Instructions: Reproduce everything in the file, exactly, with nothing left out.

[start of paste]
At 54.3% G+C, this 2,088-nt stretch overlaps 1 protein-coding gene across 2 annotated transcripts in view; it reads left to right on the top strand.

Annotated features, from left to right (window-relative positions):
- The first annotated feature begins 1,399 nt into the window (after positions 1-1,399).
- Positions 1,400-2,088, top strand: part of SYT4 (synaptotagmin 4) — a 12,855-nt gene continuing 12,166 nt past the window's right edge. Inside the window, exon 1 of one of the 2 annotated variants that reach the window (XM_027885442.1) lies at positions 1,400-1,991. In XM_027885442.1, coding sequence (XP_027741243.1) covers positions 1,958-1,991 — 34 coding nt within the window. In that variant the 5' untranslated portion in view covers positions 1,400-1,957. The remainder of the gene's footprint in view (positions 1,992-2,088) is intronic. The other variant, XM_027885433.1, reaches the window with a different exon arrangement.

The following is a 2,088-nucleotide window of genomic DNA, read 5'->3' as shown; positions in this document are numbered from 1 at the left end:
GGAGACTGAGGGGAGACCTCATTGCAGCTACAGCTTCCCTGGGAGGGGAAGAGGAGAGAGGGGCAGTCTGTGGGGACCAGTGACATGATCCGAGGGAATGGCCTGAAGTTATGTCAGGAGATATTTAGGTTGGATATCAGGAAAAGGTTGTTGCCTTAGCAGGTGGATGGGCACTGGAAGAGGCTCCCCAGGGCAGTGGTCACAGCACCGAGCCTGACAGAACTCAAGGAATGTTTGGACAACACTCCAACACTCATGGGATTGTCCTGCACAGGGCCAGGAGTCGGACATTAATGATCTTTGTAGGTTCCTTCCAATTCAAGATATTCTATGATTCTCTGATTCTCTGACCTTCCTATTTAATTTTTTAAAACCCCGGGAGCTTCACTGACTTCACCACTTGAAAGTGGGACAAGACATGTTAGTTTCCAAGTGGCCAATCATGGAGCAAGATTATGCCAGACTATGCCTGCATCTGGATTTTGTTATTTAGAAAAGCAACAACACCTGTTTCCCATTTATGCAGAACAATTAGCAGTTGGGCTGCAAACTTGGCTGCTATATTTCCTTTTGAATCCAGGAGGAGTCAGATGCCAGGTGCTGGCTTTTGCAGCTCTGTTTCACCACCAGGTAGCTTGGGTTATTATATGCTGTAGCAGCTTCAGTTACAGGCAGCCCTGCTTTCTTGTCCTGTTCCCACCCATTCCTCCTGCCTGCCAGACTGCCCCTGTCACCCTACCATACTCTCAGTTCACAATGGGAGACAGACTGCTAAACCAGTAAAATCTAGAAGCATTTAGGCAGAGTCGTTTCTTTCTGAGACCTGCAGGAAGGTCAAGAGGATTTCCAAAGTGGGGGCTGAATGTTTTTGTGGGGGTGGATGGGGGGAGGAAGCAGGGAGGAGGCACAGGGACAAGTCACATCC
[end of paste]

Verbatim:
At 54.3% G+C, this 2,088-nt stretch overlaps 1 protein-coding gene across 2 annotated transcripts in view; it reads left to right on the top strand.

Annotated features, from left to right (window-relative positions):
- The first annotated feature begins 1,399 nt into the window (after positions 1-1,399).
- Positions 1,400-2,088, top strand: part of SYT4 (synaptotagmin 4) — a 12,855-nt gene continuing 12,166 nt past the window's right edge. Inside the window, exon 1 of one of the 2 annotated variants that reach the window (XM_027885442.1) lies at positions 1,400-1,991. In XM_027885442.1, coding sequence (XP_027741243.1) covers positions 1,958-1,991 — 34 coding nt within the window. In that variant the 5' untranslated portion in view covers positions 1,400-1,957. The remainder of the gene's footprint in view (positions 1,992-2,088) is intronic. The other variant, XM_027885433.1, reaches the window with a different exon arrangement.

The following is a 2,088-nucleotide window of genomic DNA, read 5'->3' as shown; positions in this document are numbered from 1 at the left end:
GGAGACTGAGGGGAGACCTCATTGCAGCTACAGCTTCCCTGGGAGGGGAAGAGGAGAGAGGGGCAGTCTGTGGGGACCAGTGACATGATCCGAGGGAATGGCCTGAAGTTATGTCAGGAGATATTTAGGTTGGATATCAGGAAAAGGTTGTTGCCTTAGCAGGTGGATGGGCACTGGAAGAGGCTCCCCAGGGCAGTGGTCACAGCACCGAGCCTGACAGAACTCAAGGAATGTTTGGACAACACTCCAACACTCATGGGATTGTCCTGCACAGGGCCAGGAGTCGGACATTAATGATCTTTGTAGGTTCCTTCCAATTCAAGATATTCTATGATTCTCTGATTCTCTGACCTTCCTATTTAATTTTTTAAAACCCCGGGAGCTTCACTGACTTCACCACTTGAAAGTGGGACAAGACATGTTAGTTTCCAAGTGGCCAATCATGGAGCAAGATTATGCCAGACTATGCCTGCATCTGGATTTTGTTATTTAGAAAAGCAACAACACCTGTTTCCCATTTATGCAGAACAATTAGCAGTTGGGCTGCAAACTTGGCTGCTATATTTCCTTTTGAATCCAGGAGGAGTCAGATGCCAGGTGCTGGCTTTTGCAGCTCTGTTTCACCACCAGGTAGCTTGGGTTATTATATGCTGTAGCAGCTTCAGTTACAGGCAGCCCTGCTTTCTTGTCCTGTTCCCACCCATTCCTCCTGCCTGCCAGACTGCCCCTGTCACCCTACCATACTCTCAGTTCACAATGGGAGACAGACTGCTAAACCAGTAAAATCTAGAAGCATTTAGGCAGAGTCGTTTCTTTCTGAGACCTGCAGGAAGGTCAAGAGGATTTCCAAAGTGGGGGCTGAATGTTTTTGTGGGGGTGGATGGGGGGAGGAAGCAGGGAGGAGGCACAGGGACAAGTCACATCC